Effectively Documenting Transactions to Avoid Penalties

Reporters Woodward and Bernstein were famously advised to “Follow the money” as a way to navigate through the complicated web called Watergate.  Last week, U.S. regulators fired their latest warning shot across the bow of another transaction-focused business – daily fantasy sports – signaling their expectation that these businesses abide by the same regulations that bind banks, gambling casinos, and (shortly) investment advisory firms.  With their international counterparts, U.S. regulators are starting a boa-like squeeze to choke off the placement, layering, and integration of criminally obtained funds.

Non-bank organizations should take the opportunity to learn from the mis-steps that have cost banking institutions literally billions of dollars in penalties, fines, and settlement costs.  As a recent study by Thomson Reuters documents, regulators are turning increasingly to more ‘personalized’ penalties – effectively ending careers and firms who can’t or won’t comply.  This increased cost of non-compliance, coupled with aggressive transaction coverage, is designed to change behavior.

An earlier post outlined the cost implications of implementing effective AML policies – suffice it to summarize that implementation costs typically rise well beyond after initial installation.  A common driver of those increases is the cost of human review for each ‘flagged’ transaction. Estimates by established AML screening teams suggest a hard cost of roughly $50 per alert investigated.  For transaction-rich businesses using the latest screening and alerting technology, this can amount to millions of dollars of AML compliance effort – assuming you can find, hire, and train qualified AML staff.

A key reason for this – poor, incomplete, inconsistent documentation of entities, transaction details, and associated information that human investigators need to either escalate or close an alert.  Here’s a best practice every business should adopt quickly and easily – invest in technology that can unify data from disparate systems (e.g. your transaction and customer identification databases) and automatically produce consistently structured documents for reviewers.  Why?  Because that step, alone, can improve investigator productivity dramatically.

Visibility and Context Are Essential

You’ve just been alerted to a potentially illegal transaction.   Your have precisely two options – escalate the transaction case for a thorough forensic review or close the case, indicating that the transaction is unlikely to prove illegal.  Here are two review workflows.  Which is likely to be more productive?

Workflow #1

Find the suspect transaction between the entities.  After determining what’s indicative or suspicious, you want to recover other transactions executed by these parties (Should I also look at transactions they’ve made with other parties?) over some time horizon (How wide should my horizon be?). I’ll also need to review information about each entity (How much do I know about this customer?), including possible connections between the organizations they’re representing.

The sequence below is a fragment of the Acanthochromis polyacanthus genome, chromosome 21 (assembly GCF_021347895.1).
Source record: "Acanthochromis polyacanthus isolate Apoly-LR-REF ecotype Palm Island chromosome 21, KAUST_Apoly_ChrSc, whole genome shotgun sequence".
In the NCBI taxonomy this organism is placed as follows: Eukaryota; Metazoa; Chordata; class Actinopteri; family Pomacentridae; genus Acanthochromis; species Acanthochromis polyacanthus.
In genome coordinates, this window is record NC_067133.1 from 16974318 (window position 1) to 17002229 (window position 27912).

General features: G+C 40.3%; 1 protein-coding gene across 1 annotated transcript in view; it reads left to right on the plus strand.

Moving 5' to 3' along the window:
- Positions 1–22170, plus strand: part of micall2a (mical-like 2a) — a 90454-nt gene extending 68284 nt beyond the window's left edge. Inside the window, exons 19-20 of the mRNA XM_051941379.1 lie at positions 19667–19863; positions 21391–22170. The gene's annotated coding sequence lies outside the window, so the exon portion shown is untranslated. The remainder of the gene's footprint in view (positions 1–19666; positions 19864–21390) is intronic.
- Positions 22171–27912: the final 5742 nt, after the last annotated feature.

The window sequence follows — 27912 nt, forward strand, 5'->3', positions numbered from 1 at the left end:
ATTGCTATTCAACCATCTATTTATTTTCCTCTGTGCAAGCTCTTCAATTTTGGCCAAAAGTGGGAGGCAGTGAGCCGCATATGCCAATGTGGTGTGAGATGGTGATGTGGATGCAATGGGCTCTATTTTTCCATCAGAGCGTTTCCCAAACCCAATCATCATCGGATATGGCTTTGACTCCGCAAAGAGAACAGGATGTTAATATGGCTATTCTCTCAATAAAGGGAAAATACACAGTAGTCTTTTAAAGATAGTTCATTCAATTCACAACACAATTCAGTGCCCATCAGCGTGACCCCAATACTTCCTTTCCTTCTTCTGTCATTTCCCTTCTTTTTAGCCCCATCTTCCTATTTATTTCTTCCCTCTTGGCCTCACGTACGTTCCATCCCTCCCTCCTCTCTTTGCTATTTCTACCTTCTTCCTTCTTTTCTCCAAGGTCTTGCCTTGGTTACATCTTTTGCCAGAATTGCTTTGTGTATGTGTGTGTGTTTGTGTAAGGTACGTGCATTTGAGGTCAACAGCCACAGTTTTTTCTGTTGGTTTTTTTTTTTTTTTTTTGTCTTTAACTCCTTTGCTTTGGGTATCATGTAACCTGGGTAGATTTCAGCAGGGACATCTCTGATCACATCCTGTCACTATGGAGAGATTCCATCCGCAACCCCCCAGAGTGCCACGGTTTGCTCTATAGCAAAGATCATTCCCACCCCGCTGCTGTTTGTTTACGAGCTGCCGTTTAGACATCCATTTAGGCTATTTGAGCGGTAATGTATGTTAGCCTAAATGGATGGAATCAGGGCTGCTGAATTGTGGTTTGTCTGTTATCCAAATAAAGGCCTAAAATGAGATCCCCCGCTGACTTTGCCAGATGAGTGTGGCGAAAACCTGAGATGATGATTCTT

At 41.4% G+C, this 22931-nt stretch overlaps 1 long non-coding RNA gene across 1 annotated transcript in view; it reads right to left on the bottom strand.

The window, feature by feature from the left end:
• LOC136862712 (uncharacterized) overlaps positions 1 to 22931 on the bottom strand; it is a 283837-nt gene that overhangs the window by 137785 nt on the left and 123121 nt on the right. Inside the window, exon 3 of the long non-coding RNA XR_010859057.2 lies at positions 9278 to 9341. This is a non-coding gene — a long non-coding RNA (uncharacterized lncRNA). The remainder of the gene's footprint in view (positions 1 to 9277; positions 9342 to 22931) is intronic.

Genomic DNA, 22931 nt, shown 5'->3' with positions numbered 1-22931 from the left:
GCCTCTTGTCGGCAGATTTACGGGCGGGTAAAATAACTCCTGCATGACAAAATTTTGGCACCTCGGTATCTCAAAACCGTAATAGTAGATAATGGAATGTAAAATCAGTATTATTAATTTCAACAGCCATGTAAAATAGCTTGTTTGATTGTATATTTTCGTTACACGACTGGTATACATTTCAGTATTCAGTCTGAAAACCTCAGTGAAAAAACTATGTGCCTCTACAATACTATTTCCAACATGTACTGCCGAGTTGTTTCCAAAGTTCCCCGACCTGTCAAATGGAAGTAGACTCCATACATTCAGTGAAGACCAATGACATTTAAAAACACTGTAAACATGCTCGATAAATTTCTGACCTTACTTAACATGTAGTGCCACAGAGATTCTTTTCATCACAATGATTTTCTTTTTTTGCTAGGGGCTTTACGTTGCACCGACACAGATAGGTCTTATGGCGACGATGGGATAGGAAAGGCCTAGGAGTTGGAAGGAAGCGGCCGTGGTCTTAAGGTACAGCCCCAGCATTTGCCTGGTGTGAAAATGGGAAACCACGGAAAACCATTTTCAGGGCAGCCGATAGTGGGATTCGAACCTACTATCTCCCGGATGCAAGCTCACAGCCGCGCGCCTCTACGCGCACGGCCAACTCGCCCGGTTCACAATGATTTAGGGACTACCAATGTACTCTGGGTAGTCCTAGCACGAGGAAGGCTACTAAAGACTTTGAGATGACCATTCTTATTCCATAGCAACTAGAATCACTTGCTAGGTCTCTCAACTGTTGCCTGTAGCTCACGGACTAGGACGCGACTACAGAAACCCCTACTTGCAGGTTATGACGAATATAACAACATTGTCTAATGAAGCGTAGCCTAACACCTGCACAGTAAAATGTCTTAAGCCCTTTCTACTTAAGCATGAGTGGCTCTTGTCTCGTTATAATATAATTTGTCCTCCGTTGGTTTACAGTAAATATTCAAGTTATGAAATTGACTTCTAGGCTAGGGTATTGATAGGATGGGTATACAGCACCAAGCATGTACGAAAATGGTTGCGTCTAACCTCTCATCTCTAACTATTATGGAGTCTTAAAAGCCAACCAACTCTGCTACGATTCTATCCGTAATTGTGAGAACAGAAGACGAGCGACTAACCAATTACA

Now, I’ll look for other suspicious patterns in transactions between or among all these entities.  Now, I have data that corroborates the suspicious or innocent nature of the alerted transaction.  Oh, yes … I need to document what I just reviewed and the decision I made, because regulatory authorities will audit/review our AML efforts.  I’ll cut and paste information into a pre-designed case report.

Workflow #2

When the alert was generated, a smart application collected all transaction information for each of the entities, including transactions with other parties, and information from my ‘know-your-customer’ files – correlates similar transaction patterns, and generates a case summary in a format of my choosing.  The format for the summary provides the information regulators expect to see associated with each case’s disposition.

In a recent deployment of a case enhancement solution supporting Workflow #2 above, a major bank quantified a productivity increase for reviewers of more than 60%, cutting the single most rapidly growing compliance cost component by more than one-half.  The lesson was clear – the cost of ‘false positive’ alerts can be reduced substantially – without changing existing transaction monitoring investments.  Improving visibility and adding context transform compliance analyst productivity.

A New Face for Big Data

Your organization’s transactions, in the eyes of money laundering regulators, contain more information than you’ve imagined.  Regulation means you’ll soon see them differently, as well.  Like all forms of information that record patterns of behavior, transaction records are a part of an emerging Big Data reality.

Like so many other Big Data challenges, anti-laundering monitoring and compliance solutions hinge upon visibility, enrichment, and agility.  Visibility into every relevant data stream that surrounds a transaction increases certainty.  Enrichment – adding nuance or structure to existing data - supports deeper, faster insight. And agility insures that today’s solution can adapt to the changing patterns of criminal behavior.

Focusing on the right point of leverage – compliance reviewer productivity – can have a sizeable impact of the cost of compliance; which is good news, given the cost and scrutiny of non-compliance.

Again –

  1. Connect disparate data sources, to eliminate analytic ‚blind spots’
  2. Enhance case-related information with consistent, compliant summaries,
  3. Reduce costs by improving human productivity, not analytic complexity
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